Dr. Brenda Schoffstall receives 2016 Linkage Fellows Award

Dr. Brenda Schoffstall receives 2016 Linkage Fellows Award

Dr. Brenda Schoffstall, associate professor of biology in the College of Arts and Sciences, has received a 2016 Linkage Fellows Award from the American Society for Cell Biology (ASCB) Minorities Affairs Committee (MAC). The award acknowledges Schoffstall’s commitment to diversifying the biomedical scientific workforce.

Through the Linkage Fellows program, Schoffstall will promote ASCB MAC programs at Barry, recruit and track selected students and faculty, attend the ASCB annual meeting, and participate in MAC programs and other meeting activities. This program is expected to be instrumental in the identification of applicants at the undergraduate and graduate level for MAC programs, and it is also expected that Barry will provide a pipeline of science students and faculty for MAC programs.

“Many of Barry’s minority students are the first in their family to attend college. They come with a definite interest in Biology, but they typically have not been exposed to scientific research or possible research careers,” says Schoffstall. “I find it a personal challenge and a firm goal to expose as many of them as possible, and as early as possible, to significant research opportunities.”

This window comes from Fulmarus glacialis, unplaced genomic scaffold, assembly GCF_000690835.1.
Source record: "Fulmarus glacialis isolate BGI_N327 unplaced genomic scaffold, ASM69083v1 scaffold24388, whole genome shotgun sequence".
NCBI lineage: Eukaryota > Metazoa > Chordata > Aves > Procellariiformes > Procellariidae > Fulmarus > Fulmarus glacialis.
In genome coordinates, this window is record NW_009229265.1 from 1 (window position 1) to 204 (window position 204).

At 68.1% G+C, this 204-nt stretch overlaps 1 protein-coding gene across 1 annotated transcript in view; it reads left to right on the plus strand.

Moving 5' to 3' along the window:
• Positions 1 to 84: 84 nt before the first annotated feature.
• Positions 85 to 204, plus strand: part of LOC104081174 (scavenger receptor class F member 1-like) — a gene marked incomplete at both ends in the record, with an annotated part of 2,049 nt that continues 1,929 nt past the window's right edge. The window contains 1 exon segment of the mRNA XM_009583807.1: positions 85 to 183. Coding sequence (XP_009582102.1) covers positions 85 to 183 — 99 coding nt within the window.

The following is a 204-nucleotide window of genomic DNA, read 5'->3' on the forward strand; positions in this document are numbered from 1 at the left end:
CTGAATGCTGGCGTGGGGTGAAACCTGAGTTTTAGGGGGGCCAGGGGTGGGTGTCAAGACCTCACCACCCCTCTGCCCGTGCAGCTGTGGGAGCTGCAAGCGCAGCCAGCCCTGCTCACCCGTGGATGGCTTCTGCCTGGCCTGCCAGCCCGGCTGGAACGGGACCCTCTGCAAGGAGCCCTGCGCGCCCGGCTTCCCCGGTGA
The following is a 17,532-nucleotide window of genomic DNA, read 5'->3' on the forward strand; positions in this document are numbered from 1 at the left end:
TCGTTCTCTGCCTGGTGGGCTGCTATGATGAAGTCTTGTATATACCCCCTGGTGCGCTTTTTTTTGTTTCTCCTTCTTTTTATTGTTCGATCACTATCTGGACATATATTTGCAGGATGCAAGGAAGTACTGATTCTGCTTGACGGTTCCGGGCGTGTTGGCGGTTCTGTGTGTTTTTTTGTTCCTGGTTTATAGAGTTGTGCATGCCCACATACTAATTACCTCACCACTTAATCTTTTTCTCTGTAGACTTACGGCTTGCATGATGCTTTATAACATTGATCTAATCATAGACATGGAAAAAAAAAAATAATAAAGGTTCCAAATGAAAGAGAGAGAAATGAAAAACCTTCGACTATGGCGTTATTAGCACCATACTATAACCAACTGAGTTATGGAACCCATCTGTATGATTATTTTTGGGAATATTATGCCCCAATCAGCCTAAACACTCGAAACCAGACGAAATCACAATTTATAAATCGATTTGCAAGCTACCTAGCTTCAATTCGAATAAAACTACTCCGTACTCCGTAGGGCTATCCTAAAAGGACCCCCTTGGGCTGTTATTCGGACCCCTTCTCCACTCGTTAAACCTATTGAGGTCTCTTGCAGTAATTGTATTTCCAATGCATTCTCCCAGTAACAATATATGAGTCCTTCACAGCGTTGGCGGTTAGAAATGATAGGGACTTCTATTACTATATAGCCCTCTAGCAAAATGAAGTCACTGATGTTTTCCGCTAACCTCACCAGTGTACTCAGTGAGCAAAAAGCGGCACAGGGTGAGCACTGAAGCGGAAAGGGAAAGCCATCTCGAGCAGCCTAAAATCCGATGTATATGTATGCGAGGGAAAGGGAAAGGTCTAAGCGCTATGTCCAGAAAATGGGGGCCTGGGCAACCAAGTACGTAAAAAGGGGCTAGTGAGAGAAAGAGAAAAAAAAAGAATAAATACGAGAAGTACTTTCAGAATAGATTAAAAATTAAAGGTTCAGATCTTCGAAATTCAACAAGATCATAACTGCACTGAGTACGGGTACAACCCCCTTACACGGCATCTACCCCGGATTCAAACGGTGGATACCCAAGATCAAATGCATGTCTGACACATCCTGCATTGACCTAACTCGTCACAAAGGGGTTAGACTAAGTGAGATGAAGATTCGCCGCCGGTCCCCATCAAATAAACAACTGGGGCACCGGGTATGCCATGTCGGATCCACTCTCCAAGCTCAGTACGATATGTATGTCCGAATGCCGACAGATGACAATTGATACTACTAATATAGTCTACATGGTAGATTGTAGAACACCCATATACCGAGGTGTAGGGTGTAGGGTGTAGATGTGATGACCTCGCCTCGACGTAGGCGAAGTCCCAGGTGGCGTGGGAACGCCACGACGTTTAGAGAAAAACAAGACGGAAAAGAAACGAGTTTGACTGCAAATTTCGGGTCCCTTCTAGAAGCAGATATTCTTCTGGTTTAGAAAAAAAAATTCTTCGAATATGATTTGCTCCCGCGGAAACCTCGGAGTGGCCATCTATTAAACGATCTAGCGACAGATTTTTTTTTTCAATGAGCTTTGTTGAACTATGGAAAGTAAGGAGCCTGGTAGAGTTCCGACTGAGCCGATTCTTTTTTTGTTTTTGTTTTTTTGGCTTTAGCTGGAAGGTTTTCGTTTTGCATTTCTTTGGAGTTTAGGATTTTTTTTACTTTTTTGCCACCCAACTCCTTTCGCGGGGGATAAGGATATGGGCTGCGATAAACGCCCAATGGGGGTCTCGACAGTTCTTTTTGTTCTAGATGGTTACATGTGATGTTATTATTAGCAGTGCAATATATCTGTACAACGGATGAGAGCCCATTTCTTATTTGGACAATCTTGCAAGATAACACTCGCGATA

Her proposed activities include: year-round mentorship and research supervision of otherwise non-funded minority research students; scientific poster abstract writing; and a poster preparation workshop. Schoffstall’s focused research program will expose minority students to activities at minority serving institutions that will promote careers and research in cell biology. Outreach to St. Thomas University through the workshop will expose faculty and students at another minority serving institution to ASCB MAC programs. Additionally, Schoffstall will be responsible for educating and promoting ASCB MAC programs within the biology faculty.

Since starting as a professor at Barry, Schoffstall has mentored more than 20 minority undergraduate research students, and the MAC Linkage Fellowships in 2012/2013 were essential to pursuing this goal. She says continuation as a MAC Linkage Fellow in 2016 will empower deserving minority undergraduate researchers with financial support, advice and tools to follow a career path in research.